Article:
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Does red wine give you headaches? Buy a cheaper bottle, scientists say.


Red wine is a welcome addition to most Thanksgiving dinners – that is, unless you’re one of the unlucky drinkers who gets a throbbing headache after just a glass or two.

Red wine headaches have almost certainly been around since humans discovered how to make booze out of fermented fruit. Scientists have long tried – to no avail – to understand why even a small glass of wine can make some feel like they need a pain reliever within 30 minutes of taking a sip.

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In the past, tannins, sulfites and histamines have been blamed. Now, after testing about a dozen compounds found in red wine, findings from a team of researchers point to another culprit: quercetin, a compound found in grape skins.

“Quercetin absorbs ultraviolet light, so it’s sunscreen for the grapes,” said Andrew Waterhouse, a professor emeritus of oenology – also known as wine chemistry – at the University of California at Davis. Waterhouse, who co-authored the study that was published Monday in the journal Scientific Reports, said the amount of quercetin found in wine is directly related to the grapes’ sun exposure. “So, if you grow your grapes with a lot of shade, they don’t make much of this. But if you grow them where they get a lot of sun, then they make more quercetin.”

Quercetin doesn’t only help prevent grapes from scorching in the sun. In humans, it’s a powerful antioxidant that may help protect against heart disease and cancer. But when alcohol is added to the mix, quercetin can cause headaches, Waterhouse said.

“Your body has this system in place to get rid of the alcohol you drink, and the quercetin, it turns out, gums up the works,” he said. “Essentially, the quercetin from red wine stops the process halfway through.”

The human body has a complex process for eliminating alcohol and toxins that can be harmful to cells. Most alcohol – chemically speaking, ethanol – is broken down inside the liver, where two steps take place. First, enzymes help break down the ethanol molecule into acetaldehyde, a highly toxic substance and known carcinogen. Then, they turn the acetaldehyde into harmless molecules of acetate – a fatty acid that plays a role in the body’s energy production and lipid synthesis – which is eventually broken down into waste.

But when quercetin enters the bloodstream, it gets converted into quercetin glucuronide – a compound that blocks the enzyme that turns acetaldehyde into acetate. Left with the buildup of a “nasty toxin,” Waterhouse said, heads begin pounding.

It’s unclear how many people are affected by red wine headaches, but it’s a fairly common condition, said Morris Levin, a neurology professor at the University of California at San Francisco who co-authored the study. As the director of the university’s Headache Center, Levin said he has found “that maybe a third of my patients talk about a history of at least one red wine headache.” People who are prone to headaches and migraines appear to be particularly susceptible to red wine headaches – which “are very different than waking up with a hangover.”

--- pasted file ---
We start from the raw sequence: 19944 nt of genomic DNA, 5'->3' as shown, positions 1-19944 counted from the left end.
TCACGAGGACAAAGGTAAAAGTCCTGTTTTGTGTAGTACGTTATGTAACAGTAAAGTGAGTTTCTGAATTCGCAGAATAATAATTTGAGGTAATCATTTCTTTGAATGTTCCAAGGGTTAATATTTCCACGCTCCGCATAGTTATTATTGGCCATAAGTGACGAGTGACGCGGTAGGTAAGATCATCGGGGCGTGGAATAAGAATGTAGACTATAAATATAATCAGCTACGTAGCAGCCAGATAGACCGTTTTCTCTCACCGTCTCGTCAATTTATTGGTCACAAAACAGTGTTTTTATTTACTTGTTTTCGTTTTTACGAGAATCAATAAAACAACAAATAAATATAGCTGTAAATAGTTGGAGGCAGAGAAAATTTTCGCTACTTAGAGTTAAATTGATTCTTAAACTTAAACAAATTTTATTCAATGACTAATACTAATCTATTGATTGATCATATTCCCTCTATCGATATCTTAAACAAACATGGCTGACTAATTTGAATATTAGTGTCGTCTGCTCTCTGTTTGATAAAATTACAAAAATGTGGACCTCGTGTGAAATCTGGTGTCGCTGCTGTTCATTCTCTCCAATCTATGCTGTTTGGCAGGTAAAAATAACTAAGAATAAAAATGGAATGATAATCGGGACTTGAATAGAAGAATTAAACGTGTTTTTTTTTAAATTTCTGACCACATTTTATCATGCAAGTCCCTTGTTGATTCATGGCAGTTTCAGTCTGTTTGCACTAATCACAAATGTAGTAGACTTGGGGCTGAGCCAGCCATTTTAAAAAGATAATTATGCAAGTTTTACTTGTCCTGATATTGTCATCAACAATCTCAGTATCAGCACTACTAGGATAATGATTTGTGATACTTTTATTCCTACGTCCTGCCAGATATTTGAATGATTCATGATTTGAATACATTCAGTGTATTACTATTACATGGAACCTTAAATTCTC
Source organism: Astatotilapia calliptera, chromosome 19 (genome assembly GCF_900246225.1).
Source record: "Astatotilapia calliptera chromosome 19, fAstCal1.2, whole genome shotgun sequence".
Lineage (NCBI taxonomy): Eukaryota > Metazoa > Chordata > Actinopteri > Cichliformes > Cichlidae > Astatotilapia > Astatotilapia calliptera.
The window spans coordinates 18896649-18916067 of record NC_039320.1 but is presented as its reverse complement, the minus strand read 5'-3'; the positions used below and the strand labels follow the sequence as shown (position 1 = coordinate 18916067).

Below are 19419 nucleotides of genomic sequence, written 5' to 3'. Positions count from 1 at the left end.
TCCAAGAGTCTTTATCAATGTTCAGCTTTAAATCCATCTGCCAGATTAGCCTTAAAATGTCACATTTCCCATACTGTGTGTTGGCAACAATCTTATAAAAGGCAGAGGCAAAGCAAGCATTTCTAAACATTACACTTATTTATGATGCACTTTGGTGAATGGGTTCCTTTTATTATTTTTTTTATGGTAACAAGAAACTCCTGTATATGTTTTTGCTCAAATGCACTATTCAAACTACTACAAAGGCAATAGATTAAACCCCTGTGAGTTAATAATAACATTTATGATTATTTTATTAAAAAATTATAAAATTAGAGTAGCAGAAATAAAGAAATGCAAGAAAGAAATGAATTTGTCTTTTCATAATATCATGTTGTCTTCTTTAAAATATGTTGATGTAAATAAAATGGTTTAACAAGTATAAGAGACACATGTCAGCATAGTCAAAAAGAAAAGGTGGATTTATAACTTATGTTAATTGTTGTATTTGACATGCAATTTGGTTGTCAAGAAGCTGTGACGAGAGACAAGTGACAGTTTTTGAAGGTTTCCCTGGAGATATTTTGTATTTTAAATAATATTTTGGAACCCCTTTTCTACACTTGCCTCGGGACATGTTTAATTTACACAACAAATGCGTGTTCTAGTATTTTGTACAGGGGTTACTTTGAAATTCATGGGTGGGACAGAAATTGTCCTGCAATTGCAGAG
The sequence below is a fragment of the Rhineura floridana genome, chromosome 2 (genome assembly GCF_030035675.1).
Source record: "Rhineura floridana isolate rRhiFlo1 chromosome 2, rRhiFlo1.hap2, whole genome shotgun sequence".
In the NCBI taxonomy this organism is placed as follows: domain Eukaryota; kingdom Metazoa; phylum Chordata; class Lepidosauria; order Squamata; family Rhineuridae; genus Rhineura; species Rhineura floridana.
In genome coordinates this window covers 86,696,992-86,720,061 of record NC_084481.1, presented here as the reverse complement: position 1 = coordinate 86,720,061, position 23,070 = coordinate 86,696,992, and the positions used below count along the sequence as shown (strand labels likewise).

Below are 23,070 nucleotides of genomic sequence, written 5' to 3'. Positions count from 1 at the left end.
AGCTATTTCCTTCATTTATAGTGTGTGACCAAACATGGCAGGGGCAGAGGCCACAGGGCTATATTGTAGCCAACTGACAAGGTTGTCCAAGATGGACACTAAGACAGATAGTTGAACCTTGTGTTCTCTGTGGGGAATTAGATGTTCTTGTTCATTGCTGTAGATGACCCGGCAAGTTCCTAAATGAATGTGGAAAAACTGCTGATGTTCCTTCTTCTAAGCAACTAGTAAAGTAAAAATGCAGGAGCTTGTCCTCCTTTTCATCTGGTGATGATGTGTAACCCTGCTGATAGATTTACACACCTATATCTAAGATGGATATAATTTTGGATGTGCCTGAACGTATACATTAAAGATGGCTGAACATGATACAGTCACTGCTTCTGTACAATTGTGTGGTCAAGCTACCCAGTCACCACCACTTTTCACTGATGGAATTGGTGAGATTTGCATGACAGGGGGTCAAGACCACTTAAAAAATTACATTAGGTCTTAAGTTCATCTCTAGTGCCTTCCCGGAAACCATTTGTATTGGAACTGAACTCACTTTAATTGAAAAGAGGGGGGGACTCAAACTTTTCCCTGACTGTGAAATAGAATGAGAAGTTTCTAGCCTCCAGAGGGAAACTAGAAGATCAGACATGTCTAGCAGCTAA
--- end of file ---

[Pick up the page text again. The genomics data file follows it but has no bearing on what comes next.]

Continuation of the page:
Unlike the dreaded hangover, red wine headaches can happen “within a few minutes to a couple of hours after drinking the red wine,” Levin said – and they’re marked by a “throbbing sensation all around the head, nausea and just overall feeling crappy.”

But Waterhouse said there’s a “workaround, sort of” for red wine lovers who want to avoid headaches – that is, going for cheaper wine.

“As a general rule, cheaper wines have less quercetin,” Waterhouse said. “Usually it’s because the grapes get less sunlight than those in, say, the really expensive cabernet they make in the Napa Valley.”

But be warned: Less quercetin can mean the wine’s tannins might taste less silky.

Unfortunately, there’s still no cure for red wine headaches. Though Levin has in the past told his patients to hydrate or try taking ibuprofen before drinking, red wine headaches are “kind of resistant to treatment.”

So, will headaches always be the price to pay for a glass of red wine?

It remains to be seen.

Waterhouse and Levin are hoping to test their theory about quercetin with an upcoming clinical trial. Further research could focus not only on preventing or curing red wine headaches, but also lead to a better understanding of migraines as a whole.

In the meantime, the scientists said, people prone to the pesky headaches might have to be flexible about their vino of choice. Levin, who himself recently developed a somewhat unpleasant reaction to red wine, suggested opting for varietals like pinot noir and syrah, which tend to have a lower alcohol content.

“Plus, it’s always a good idea to work on stress reduction – particularly, around this time of year, to reduce the possibility of getting a headache,” Levin said.

Another option might be dumping red wine altogether. Unlike its crimson cousin, white wine doesn’t have quercetin since the grapes’ skins are removed before fermentation.

“For what it’s worth, white wine pairs terrifically with turkey,” Waterhouse said. “Rosé wine can be safe too.”

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